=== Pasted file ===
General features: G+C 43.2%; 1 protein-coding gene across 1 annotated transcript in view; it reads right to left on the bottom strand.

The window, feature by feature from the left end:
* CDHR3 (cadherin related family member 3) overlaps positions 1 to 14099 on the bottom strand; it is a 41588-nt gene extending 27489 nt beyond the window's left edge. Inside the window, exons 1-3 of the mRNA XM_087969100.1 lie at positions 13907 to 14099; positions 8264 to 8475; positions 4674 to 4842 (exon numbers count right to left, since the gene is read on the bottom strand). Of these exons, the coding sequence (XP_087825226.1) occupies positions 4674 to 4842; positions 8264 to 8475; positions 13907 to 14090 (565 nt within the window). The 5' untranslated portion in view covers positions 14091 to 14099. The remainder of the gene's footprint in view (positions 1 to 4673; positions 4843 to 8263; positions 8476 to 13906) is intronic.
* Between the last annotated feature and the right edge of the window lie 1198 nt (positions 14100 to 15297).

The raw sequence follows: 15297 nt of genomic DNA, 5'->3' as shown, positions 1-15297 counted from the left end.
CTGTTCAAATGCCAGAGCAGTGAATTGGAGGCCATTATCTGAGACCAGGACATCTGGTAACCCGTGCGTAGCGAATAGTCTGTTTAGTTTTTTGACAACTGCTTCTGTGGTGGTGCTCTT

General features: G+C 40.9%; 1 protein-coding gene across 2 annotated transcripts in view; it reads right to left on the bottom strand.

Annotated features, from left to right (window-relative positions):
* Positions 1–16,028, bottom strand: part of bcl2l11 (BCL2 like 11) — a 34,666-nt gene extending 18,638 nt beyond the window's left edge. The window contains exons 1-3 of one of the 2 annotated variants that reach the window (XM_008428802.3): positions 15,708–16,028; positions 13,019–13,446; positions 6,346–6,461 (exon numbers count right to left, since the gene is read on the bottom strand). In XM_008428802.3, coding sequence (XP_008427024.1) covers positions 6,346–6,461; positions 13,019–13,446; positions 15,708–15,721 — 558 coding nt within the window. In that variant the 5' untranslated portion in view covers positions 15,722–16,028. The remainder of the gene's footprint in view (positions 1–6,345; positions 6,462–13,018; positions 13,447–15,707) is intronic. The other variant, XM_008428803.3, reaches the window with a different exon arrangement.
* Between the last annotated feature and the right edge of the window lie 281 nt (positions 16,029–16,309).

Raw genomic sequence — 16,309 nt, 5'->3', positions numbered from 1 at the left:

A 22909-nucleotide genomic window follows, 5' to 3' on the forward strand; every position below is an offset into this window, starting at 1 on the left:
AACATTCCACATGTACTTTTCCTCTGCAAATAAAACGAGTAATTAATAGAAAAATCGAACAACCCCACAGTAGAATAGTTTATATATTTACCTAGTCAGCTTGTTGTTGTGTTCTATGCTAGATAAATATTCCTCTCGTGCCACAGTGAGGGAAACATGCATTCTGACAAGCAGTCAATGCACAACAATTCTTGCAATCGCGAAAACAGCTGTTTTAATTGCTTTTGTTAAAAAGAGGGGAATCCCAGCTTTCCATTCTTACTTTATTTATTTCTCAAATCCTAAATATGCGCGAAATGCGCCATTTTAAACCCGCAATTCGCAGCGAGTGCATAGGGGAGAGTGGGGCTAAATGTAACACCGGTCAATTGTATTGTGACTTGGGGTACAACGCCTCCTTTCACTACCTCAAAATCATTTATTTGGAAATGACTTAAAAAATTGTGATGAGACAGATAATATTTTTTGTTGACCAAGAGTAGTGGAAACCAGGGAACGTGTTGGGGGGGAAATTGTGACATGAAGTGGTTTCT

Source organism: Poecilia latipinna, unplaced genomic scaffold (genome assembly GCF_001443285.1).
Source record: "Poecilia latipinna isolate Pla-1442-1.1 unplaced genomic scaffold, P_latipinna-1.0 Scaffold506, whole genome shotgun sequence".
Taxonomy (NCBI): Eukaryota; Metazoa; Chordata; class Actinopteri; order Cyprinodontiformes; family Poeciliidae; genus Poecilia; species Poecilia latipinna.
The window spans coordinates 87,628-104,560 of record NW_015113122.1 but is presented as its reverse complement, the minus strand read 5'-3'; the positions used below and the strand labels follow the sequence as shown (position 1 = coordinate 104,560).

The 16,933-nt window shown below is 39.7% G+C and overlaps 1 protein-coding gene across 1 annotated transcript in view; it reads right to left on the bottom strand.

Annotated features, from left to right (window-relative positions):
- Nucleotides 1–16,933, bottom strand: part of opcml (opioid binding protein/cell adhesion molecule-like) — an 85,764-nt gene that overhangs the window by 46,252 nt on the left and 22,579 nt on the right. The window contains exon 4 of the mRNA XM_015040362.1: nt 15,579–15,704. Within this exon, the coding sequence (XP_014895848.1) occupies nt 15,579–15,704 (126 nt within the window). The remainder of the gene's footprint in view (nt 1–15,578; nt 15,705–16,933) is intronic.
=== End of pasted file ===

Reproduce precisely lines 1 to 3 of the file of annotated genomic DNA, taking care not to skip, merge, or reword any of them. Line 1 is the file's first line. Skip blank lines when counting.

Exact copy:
General features: G+C 43.2%; 1 protein-coding gene across 1 annotated transcript in view; it reads right to left on the bottom strand.

The window, feature by feature from the left end:
* CDHR3 (cadherin related family member 3) overlaps positions 1 to 14099 on the bottom strand; it is a 41588-nt gene extending 27489 nt beyond the window's left edge. Inside the window, exons 1-3 of the mRNA XM_087969100.1 lie at positions 13907 to 14099; positions 8264 to 8475; positions 4674 to 4842 (exon numbers count right to left, since the gene is read on the bottom strand). Of these exons, the coding sequence (XP_087825226.1) occupies positions 4674 to 4842; positions 8264 to 8475; positions 13907 to 14090 (565 nt within the window). The 5' untranslated portion in view covers positions 14091 to 14099. The remainder of the gene's footprint in view (positions 1 to 4673; positions 4843 to 8263; positions 8476 to 13906) is intronic.